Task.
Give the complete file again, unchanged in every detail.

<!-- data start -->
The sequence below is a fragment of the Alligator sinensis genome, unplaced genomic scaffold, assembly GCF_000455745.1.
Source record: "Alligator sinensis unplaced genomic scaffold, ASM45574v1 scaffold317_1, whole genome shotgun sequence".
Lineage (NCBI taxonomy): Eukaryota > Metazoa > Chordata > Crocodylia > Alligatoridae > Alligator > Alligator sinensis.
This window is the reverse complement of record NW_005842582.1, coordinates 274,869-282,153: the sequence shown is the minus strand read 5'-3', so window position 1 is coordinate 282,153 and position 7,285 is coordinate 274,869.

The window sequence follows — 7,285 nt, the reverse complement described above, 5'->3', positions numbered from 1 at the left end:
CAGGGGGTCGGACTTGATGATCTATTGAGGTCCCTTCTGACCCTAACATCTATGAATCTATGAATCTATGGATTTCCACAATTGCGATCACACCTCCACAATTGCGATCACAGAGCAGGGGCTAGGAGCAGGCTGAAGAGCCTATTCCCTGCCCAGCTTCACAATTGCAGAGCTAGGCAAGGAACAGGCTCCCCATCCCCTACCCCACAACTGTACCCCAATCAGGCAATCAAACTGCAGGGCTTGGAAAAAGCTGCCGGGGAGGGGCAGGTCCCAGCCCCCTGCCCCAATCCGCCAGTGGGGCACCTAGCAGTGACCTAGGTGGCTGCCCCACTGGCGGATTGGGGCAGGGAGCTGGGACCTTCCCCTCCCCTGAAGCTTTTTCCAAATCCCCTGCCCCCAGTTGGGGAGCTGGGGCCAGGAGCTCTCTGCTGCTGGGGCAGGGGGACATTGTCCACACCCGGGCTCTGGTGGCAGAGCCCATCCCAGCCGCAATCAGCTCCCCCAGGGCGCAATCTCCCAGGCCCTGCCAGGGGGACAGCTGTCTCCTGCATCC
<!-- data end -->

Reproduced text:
The sequence below is a fragment of the Alligator sinensis genome, unplaced genomic scaffold, assembly GCF_000455745.1.
Source record: "Alligator sinensis unplaced genomic scaffold, ASM45574v1 scaffold317_1, whole genome shotgun sequence".
Lineage (NCBI taxonomy): Eukaryota > Metazoa > Chordata > Crocodylia > Alligatoridae > Alligator > Alligator sinensis.
This window is the reverse complement of record NW_005842582.1, coordinates 274,869-282,153: the sequence shown is the minus strand read 5'-3', so window position 1 is coordinate 282,153 and position 7,285 is coordinate 274,869.

The window sequence follows — 7,285 nt, the reverse complement described above, 5'->3', positions numbered from 1 at the left end:
CAGGGGGTCGGACTTGATGATCTATTGAGGTCCCTTCTGACCCTAACATCTATGAATCTATGAATCTATGGATTTCCACAATTGCGATCACACCTCCACAATTGCGATCACAGAGCAGGGGCTAGGAGCAGGCTGAAGAGCCTATTCCCTGCCCAGCTTCACAATTGCAGAGCTAGGCAAGGAACAGGCTCCCCATCCCCTACCCCACAACTGTACCCCAATCAGGCAATCAAACTGCAGGGCTTGGAAAAAGCTGCCGGGGAGGGGCAGGTCCCAGCCCCCTGCCCCAATCCGCCAGTGGGGCACCTAGCAGTGACCTAGGTGGCTGCCCCACTGGCGGATTGGGGCAGGGAGCTGGGACCTTCCCCTCCCCTGAAGCTTTTTCCAAATCCCCTGCCCCCAGTTGGGGAGCTGGGGCCAGGAGCTCTCTGCTGCTGGGGCAGGGGGACATTGTCCACACCCGGGCTCTGGTGGCAGAGCCCATCCCAGCCGCAATCAGCTCCCCCAGGGCGCAATCTCCCAGGCCCTGCCAGGGGGACAGCTGTCTCCTGCATCC